For more details see the SkyNews magazine web page.

– Alan, December 24, 2014 / © 2014 Alan Dyer

A Lone Geminid Meteor


Lone Geminid Meteor (Dec 12, 2014)

A lone meteor streaks away from the constellation of Gemini, part of the annual Geminid meteor shower.

Once again, as I did last month for the Leonid shower, I set up two cameras firing away hundreds of frames in hope that some would record a few meteors from the annual Geminid shower now going on.

I took about 700 frames, but only this one picked up a meteor. Clouds did intervene for a while – that’s when the brightest meteors would have appeared I’m sure. I observed from my front patio for a while and saw several Geminids, including two beautifully bright ones. But of course, both were just outside the field of both cameras.

I shot the shower tonight, Friday, the night before the peak on Saturday, as the forecast calls for cloud for the rest of the weekend here in southern New Mexico.

So this may be my best shot of the 2014 Geminid meteors.

– Alan, December 12, 2014 / © 2014 Alan Dyer

 

Meteors and Space Stations over Mt. Cephren


Perseid Meteors over Mt. Cephren, Banff

A couple of Perseid meteors streak across the moonlit sky above Mt. Cephren in Banff National Park.

The night before the peak of the annual Perseid meteor shower was very clear for the first couple of hours. On Monday, August 11, I positioned myself at the shore of Lower Waterfowl Lake, at a roadside viewpoint on the Icefields Parkway in Banff National Park, Alberta.

I had two cameras going, one on a fixed tripod aimed west in hope of catching some meteors in a few frames. Two did, and the main image is a composite of those two frames, as the Perseids shoot over the pyramid peak of Mt. Cephren.

Space Station over Mt. Cephren, Banff (Composite)

Later, the Space Station also flew over, accompanied by the European ATV cargo ship, captured here in a stack of 18 frames from the 555-frame time-lapse, showing their pass from west to east (bottom to top) of the composite image. The gaps are from when the shutter was closed for 1 second between the 15-second-long exposures with the 14mm ultra-wide lens.

In all, it was a warm and beautiful night, with the normally busy viewpoint all to myself all night, under the light of the nearly Full Moon.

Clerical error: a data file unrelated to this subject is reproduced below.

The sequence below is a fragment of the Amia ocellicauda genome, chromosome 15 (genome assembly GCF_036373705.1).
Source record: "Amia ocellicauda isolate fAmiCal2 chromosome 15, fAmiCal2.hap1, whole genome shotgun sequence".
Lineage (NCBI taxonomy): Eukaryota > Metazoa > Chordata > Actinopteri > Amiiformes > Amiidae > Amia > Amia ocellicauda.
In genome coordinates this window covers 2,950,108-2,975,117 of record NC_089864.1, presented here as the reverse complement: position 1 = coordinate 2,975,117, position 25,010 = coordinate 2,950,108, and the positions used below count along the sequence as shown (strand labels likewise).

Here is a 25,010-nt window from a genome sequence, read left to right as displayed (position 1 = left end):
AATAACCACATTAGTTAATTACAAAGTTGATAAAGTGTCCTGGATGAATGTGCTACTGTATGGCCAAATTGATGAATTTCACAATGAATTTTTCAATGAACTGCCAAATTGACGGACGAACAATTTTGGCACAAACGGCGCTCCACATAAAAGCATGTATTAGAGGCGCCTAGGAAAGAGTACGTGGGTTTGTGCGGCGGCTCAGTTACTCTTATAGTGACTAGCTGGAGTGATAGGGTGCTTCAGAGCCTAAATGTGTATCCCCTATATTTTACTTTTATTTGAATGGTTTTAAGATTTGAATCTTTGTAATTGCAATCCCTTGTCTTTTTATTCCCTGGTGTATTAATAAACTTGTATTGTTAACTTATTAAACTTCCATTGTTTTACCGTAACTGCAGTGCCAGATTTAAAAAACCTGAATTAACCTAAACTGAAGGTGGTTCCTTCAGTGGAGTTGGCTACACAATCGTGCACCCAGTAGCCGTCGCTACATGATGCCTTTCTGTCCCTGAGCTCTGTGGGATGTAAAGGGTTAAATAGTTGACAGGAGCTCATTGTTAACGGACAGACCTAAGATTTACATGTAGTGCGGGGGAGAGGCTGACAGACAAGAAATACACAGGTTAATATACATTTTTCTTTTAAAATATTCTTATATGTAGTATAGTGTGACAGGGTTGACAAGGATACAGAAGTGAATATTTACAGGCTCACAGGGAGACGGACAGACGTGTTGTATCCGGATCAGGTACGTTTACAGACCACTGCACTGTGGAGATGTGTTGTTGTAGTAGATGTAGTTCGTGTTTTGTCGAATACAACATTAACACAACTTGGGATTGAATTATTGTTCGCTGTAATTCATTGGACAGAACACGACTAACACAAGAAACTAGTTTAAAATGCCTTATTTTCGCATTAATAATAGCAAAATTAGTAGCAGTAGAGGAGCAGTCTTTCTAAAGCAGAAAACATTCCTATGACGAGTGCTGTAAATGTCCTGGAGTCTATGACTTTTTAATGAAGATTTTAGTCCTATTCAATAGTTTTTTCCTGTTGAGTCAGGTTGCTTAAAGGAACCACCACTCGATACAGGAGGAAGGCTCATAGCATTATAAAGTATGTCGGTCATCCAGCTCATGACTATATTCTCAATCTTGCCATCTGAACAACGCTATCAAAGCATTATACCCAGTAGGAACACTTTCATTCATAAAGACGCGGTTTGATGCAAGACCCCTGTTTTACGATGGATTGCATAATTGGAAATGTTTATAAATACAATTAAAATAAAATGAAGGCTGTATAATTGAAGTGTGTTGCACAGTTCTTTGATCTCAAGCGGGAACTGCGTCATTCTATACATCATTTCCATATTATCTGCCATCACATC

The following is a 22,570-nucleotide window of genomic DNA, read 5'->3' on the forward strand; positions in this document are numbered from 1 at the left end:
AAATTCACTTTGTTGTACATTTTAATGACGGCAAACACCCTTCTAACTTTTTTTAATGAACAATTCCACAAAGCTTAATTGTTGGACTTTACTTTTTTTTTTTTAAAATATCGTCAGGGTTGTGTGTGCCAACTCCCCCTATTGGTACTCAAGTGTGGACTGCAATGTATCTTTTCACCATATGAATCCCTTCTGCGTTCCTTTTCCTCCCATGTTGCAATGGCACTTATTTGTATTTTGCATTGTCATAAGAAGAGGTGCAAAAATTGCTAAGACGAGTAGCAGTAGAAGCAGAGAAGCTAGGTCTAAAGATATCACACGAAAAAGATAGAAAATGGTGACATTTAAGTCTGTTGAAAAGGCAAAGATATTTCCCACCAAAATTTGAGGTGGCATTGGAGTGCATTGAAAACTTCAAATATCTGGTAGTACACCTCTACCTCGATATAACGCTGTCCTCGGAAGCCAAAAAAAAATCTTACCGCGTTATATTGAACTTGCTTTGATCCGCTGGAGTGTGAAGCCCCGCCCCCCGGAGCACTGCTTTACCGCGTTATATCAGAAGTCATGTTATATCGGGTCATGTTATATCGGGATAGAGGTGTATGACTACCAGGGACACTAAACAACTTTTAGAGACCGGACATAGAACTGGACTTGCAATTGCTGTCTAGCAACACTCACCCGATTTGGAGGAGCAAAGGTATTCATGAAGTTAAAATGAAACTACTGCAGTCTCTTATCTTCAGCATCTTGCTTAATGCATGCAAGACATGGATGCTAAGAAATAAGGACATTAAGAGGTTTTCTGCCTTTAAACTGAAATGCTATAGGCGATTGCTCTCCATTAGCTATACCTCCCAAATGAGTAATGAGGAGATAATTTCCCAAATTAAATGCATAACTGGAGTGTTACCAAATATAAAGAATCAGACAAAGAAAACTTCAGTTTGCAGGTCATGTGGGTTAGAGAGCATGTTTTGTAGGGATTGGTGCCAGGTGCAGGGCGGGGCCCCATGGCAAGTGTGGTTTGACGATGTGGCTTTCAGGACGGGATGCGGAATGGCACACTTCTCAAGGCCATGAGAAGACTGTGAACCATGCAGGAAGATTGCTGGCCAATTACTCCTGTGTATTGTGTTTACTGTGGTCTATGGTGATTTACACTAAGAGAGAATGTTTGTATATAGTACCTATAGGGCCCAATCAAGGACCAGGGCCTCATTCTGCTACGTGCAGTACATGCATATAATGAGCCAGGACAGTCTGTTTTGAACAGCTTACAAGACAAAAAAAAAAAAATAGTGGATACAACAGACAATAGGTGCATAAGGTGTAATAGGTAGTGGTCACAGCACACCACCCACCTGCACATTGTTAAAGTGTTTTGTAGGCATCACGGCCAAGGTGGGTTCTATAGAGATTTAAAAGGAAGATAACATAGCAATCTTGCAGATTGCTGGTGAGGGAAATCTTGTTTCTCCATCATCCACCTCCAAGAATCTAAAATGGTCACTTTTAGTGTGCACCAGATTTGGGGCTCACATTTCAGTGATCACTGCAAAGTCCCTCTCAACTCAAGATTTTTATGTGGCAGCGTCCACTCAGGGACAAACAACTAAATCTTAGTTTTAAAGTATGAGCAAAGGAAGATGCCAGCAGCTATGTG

The mountains by moonlight are truly magical.

– Alan, August 13, 2014 / © 2014 Alan Dyer

 

What Was That Glow in the Sky?


Here’s a time-lapse of the strange glow of light that moved across the northern sky on the night of the Camelopardalid meteor shower.

What I thought was an odd curtain of slow-moving, colourless aurora — and I’ve seen those before — has many people who also saw it suspecting it was a glow from a fuel dump from an orbiting satellite. Perhaps.

This short time-lapse of 22 frames covers about 22 minutes starting at 11:59 pm MDT on May 23 (as logged by the camera’s GPS). Each frame is a 60-second exposure taken at 2 second intervals. I’m playing them back at one frame per second.

The camera was on a tracking platform to follow the stars — thus the ground slowly rotates. This was one of the cameras I had operating the night of May 23-24 to capture meteors from the Camelopardalid meteor shower. The shower was a dud, but …

The most interesting thing my cameras did catch was this odd glow which started large and diffuse and then became more defined as it got smaller and moved off (or so it appears) to the north, then fades away. My photos (and I have it on frames from another camera), and photos taken by other observers across North America, show a faint satellite moving along south to north parallel to the cloud’s long axis. Is this the culprit that caused the cloud? If so, it would have to be very high to be seen from a wide range of longitudes – astronomers in Manitoba and Minnesota also saw and shot it.

But any fuel dumps I’ve seen always have clouds that start small and concentrated then become large and diffuse. This did the opposite.

I’ll await further analysis and explanation.

P.S.: You can watch a better version of the movie here at my Flickr site.

— Alan, May 25, 2014 / © 2014 Alan Dyer

 

 

 

Goodbye Winter Sky – 2014 Edition


Orion Setting & Zodiacal Light (24mm 6D)

After a brutal winter for most of us in the northern hemisphere, we’re glad to see the last of the winter sky.

This was the scene on Tuesday night, April 29 as the last of the winter sky descended into the evening twilight.

Here, Orion (left of centre) sets into the western sky, next to the gossamer glow of the zodiacal light (right of centre). The stars of Taurus sit amid the zodiacal light, with the Pleiades just about to set behind the ridge. Sirius, the sky’s brightest star, shines at far left.

The zodiacal light is the glow of sunlight reflecting off cometary dust particles in the inner solar system. It is a glow from interplanetary space, not from our atmosphere. Spring is the best time to see it in the evening sky, no matter your hemisphere. It also helps to be in the desert of the U.S. Southwest!